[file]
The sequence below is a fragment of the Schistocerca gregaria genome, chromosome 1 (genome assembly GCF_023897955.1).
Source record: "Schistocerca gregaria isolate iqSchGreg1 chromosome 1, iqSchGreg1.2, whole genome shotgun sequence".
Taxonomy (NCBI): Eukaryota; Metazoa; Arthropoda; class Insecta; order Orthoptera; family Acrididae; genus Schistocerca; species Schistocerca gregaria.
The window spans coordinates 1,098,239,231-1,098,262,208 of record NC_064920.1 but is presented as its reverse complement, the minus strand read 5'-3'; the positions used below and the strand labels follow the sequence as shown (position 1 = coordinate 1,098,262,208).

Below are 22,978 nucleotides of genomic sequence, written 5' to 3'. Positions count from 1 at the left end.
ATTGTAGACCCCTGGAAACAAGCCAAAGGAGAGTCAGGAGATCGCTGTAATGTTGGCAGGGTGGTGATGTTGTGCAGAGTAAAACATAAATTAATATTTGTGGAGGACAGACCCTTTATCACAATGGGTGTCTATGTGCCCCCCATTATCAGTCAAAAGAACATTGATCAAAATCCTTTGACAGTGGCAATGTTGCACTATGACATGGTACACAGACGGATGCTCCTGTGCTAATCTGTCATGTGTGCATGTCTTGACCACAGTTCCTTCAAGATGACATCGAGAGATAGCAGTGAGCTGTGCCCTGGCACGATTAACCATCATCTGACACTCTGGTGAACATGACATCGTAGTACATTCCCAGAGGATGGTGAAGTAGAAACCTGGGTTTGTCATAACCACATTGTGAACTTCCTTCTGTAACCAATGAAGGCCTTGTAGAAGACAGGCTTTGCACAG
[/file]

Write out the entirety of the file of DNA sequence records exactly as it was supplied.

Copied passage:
The sequence below is a fragment of the Schistocerca gregaria genome, chromosome 1 (genome assembly GCF_023897955.1).
Source record: "Schistocerca gregaria isolate iqSchGreg1 chromosome 1, iqSchGreg1.2, whole genome shotgun sequence".
Taxonomy (NCBI): Eukaryota; Metazoa; Arthropoda; class Insecta; order Orthoptera; family Acrididae; genus Schistocerca; species Schistocerca gregaria.
The window spans coordinates 1,098,239,231-1,098,262,208 of record NC_064920.1 but is presented as its reverse complement, the minus strand read 5'-3'; the positions used below and the strand labels follow the sequence as shown (position 1 = coordinate 1,098,262,208).

Below are 22,978 nucleotides of genomic sequence, written 5' to 3'. Positions count from 1 at the left end.
ATTGTAGACCCCTGGAAACAAGCCAAAGGAGAGTCAGGAGATCGCTGTAATGTTGGCAGGGTGGTGATGTTGTGCAGAGTAAAACATAAATTAATATTTGTGGAGGACAGACCCTTTATCACAATGGGTGTCTATGTGCCCCCCATTATCAGTCAAAAGAACATTGATCAAAATCCTTTGACAGTGGCAATGTTGCACTATGACATGGTACACAGACGGATGCTCCTGTGCTAATCTGTCATGTGTGCATGTCTTGACCACAGTTCCTTCAAGATGACATCGAGAGATAGCAGTGAGCTGTGCCCTGGCACGATTAACCATCATCTGACACTCTGGTGAACATGACATCGTAGTACATTCCCAGAGGATGGTGAAGTAGAAACCTGGGTTTGTCATAACCACATTGTGAACTTCCTTCTGTAACCAATGAAGGCCTTGTAGAAGACAGGCTTTGCACAG